Academic journal article T H E Journal (Technological Horizons In Education)

Why Aren't Dollars Following Need? the Need for Professional Development Is Enormous and Expressed; the Question Is, Where's the Money?

Academic journal article T H E Journal (Technological Horizons In Education)

Why Aren't Dollars Following Need? the Need for Professional Development Is Enormous and Expressed; the Question Is, Where's the Money?

Article excerpt

The National Education Technology Plan (NETP), required by the No Child Left Behind Act (NCLB),concludes with seven major action steps and recommendations. Step three is: "Teachers have more resources available through technology than ever before, but some have not received sufficient training in the effective use of technology to enhance learning. Teachers need access to research, examples, and innovations, as well as staff development to learn best practices.... Recommendations for states, districts, and individual schools include:

* Improve the preparation of new teachers in the use of technology.

* Ensure that every teacher has the opportunity to take online learning courses.

* Improve the quality and consistency of teacher education through measurement, accountability, and increased technology resources.

* Ensure that every teacher knows how to use data to personalize instruction...."

While I have lamented the lack of any mention of money for the NETP--and complained bitterly about the Bush administration's complete cut of educational technology funding from the proposed budget--I have praised both the inclusionary process and the forward-looking attitude of the NETP. Step three, above, is just common sense that has been with us for more than a quarter of a century.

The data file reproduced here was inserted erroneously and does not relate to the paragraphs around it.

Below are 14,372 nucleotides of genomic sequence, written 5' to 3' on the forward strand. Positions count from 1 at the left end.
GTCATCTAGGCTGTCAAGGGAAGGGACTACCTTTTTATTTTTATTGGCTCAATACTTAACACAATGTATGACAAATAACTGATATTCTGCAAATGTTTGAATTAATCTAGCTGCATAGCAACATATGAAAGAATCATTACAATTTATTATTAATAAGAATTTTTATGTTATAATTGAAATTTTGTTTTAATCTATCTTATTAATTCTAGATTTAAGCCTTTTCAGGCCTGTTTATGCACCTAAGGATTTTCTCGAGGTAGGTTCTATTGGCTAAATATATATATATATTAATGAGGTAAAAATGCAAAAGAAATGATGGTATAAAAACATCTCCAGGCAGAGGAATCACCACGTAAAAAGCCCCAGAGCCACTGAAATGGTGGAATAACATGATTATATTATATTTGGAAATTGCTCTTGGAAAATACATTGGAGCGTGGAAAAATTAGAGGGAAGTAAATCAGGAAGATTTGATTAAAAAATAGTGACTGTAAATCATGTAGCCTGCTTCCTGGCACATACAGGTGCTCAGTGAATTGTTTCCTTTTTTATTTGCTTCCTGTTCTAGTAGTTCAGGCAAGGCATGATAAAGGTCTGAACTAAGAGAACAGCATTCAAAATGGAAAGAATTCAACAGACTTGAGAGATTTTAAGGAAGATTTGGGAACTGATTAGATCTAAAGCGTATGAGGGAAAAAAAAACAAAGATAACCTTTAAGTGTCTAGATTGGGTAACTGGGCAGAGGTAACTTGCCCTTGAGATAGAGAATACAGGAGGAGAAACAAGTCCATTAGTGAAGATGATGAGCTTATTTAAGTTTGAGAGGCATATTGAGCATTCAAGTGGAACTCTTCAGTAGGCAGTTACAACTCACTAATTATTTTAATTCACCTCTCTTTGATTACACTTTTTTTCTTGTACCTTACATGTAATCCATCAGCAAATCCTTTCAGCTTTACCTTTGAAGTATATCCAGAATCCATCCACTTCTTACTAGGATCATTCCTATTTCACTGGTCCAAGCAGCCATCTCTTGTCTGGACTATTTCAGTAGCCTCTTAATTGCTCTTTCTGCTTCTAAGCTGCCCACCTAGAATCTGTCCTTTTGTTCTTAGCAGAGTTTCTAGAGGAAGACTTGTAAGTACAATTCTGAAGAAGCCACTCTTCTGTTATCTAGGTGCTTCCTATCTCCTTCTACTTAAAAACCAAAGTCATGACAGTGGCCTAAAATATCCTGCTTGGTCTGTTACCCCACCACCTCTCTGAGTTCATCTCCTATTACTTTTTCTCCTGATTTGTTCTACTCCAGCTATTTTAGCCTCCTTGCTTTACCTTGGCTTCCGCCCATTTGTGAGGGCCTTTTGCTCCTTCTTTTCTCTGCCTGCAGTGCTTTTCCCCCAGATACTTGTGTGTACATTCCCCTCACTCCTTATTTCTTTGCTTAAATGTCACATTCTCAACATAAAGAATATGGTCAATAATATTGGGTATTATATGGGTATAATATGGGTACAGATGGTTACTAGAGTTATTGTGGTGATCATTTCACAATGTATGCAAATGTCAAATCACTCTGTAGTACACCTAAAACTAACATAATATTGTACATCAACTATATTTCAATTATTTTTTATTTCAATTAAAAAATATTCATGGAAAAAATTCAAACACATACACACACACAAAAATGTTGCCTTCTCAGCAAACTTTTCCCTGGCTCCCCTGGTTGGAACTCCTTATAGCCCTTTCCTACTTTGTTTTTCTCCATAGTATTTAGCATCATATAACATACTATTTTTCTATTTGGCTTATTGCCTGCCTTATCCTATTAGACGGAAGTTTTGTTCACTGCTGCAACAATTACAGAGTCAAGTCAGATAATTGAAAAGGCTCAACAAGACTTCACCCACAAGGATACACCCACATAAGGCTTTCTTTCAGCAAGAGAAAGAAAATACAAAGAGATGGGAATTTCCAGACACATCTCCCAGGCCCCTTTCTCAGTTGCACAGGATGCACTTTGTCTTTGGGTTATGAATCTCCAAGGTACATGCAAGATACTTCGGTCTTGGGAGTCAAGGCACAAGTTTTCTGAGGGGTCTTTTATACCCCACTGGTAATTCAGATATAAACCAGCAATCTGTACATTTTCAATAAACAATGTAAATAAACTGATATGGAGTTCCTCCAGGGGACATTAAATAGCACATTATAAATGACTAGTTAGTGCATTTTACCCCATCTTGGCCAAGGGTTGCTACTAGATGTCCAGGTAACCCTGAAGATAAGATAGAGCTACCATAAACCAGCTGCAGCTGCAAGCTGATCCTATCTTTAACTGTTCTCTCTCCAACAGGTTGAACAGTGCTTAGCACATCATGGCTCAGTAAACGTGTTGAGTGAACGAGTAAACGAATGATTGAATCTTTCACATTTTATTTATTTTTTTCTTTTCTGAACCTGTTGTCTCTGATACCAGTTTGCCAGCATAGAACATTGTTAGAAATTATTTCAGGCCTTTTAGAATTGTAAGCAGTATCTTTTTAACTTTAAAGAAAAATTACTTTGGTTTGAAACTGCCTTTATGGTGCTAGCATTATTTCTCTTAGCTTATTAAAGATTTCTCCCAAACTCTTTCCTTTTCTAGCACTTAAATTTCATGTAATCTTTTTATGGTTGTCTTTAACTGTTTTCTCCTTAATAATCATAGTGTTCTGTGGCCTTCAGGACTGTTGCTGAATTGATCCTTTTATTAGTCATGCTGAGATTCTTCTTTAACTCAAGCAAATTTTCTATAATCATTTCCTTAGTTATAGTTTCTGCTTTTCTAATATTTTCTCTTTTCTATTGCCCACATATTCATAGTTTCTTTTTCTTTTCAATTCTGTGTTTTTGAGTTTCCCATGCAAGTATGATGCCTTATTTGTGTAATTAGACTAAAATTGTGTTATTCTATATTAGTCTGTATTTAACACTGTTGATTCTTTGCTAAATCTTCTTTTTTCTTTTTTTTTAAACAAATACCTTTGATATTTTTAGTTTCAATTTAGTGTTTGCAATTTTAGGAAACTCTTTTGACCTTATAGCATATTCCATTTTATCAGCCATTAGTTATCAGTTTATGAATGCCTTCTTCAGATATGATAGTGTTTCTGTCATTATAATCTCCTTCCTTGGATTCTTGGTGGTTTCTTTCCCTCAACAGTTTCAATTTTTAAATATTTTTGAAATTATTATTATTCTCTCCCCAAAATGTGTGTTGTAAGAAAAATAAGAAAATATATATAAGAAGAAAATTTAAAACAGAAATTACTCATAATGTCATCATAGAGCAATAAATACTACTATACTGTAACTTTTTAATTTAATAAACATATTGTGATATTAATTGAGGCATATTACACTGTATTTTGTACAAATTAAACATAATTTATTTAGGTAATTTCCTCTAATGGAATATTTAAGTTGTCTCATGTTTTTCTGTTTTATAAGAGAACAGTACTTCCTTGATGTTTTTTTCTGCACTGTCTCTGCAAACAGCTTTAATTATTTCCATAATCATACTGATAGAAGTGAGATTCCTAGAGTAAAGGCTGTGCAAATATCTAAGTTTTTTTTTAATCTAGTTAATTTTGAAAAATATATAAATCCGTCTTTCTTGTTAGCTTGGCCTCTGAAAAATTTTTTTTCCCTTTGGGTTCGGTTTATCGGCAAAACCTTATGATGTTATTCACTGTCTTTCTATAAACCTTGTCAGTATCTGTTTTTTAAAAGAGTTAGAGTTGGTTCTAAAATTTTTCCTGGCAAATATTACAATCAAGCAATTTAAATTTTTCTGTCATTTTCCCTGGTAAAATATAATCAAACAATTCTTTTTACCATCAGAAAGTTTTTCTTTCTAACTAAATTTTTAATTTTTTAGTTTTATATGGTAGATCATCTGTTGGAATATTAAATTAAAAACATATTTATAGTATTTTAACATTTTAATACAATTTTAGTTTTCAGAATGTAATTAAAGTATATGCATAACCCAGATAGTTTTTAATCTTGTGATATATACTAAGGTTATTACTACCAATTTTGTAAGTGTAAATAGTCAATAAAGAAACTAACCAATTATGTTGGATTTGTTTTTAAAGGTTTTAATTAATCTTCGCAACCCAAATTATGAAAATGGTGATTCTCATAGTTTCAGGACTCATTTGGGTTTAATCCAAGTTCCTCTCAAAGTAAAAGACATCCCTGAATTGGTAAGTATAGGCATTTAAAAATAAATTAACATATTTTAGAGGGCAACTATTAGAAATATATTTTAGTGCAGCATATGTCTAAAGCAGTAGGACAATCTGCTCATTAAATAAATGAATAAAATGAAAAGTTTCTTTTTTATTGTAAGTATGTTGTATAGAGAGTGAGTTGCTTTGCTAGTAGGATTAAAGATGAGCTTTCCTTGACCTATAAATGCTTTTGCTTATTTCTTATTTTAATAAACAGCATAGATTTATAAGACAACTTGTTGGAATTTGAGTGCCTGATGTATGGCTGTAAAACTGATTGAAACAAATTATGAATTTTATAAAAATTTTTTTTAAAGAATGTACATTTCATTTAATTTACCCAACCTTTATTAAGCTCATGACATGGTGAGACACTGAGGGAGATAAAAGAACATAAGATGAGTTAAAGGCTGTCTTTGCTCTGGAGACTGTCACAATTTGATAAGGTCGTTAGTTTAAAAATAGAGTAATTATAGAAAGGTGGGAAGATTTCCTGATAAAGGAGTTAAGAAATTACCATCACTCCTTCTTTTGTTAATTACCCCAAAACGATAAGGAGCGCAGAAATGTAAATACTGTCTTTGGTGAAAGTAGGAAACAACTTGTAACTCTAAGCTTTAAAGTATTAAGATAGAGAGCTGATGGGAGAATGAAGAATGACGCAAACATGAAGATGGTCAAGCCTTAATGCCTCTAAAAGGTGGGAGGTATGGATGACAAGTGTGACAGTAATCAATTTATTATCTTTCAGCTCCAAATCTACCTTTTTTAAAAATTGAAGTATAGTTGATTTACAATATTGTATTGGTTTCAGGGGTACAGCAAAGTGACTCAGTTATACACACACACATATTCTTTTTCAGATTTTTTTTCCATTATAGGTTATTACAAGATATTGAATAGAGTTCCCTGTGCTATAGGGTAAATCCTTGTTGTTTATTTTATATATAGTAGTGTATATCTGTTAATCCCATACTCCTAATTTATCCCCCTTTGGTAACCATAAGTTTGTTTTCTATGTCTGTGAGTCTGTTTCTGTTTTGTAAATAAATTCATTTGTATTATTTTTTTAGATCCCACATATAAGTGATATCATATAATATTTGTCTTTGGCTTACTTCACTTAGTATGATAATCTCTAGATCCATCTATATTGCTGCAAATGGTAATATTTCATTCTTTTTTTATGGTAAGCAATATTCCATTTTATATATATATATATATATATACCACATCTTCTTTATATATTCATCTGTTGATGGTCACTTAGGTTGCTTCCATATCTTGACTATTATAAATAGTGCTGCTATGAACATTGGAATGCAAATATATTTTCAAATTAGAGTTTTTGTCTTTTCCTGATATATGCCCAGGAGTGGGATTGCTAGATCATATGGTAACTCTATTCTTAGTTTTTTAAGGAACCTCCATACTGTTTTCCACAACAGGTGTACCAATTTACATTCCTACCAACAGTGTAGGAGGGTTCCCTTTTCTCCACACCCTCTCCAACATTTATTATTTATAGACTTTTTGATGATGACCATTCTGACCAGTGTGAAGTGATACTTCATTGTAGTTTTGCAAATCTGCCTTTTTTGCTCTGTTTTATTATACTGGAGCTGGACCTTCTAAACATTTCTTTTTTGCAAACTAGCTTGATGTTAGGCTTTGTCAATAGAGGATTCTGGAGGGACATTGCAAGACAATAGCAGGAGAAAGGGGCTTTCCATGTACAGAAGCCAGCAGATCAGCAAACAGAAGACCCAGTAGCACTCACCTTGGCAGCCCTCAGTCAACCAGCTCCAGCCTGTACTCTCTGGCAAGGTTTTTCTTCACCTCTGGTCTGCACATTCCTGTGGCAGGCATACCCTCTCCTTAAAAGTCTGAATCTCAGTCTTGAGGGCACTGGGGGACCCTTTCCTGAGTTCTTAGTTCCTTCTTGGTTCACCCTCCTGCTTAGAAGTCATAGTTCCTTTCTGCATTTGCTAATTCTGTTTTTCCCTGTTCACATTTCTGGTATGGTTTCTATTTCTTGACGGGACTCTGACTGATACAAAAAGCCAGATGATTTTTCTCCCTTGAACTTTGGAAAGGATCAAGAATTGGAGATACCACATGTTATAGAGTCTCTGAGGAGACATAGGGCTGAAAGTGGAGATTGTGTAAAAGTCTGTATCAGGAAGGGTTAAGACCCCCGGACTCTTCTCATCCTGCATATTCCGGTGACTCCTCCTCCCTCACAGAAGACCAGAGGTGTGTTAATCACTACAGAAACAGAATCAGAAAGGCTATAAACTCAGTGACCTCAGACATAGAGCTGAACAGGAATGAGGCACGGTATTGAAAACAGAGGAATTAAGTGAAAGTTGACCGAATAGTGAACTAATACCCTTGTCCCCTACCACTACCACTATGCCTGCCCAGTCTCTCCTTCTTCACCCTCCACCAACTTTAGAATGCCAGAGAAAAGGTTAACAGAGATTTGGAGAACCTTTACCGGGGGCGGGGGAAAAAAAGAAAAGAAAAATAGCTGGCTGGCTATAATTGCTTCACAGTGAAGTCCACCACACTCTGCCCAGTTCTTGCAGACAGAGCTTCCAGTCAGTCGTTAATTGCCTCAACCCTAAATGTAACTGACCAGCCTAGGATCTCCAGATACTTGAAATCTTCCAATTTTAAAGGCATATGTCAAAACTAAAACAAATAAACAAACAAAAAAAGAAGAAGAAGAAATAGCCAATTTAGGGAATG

Yet, budgets do not reflect what experts say is a good guideline: 25 to 30 percent of technology dollars should be spent on professional development. In the 1995-96 school year, QED (www.qeddata.com) forecast that 62 percent of tech dollars would be spent on hardware, 12 percent on software, and 4.9 percent on training. In the 21st century, spending on professional development has grown to 6 percent of the technology dollar (Technology in Education 2004, MDR, www.schooldata.com).

The demand for professional development for integrating technology is growing. …

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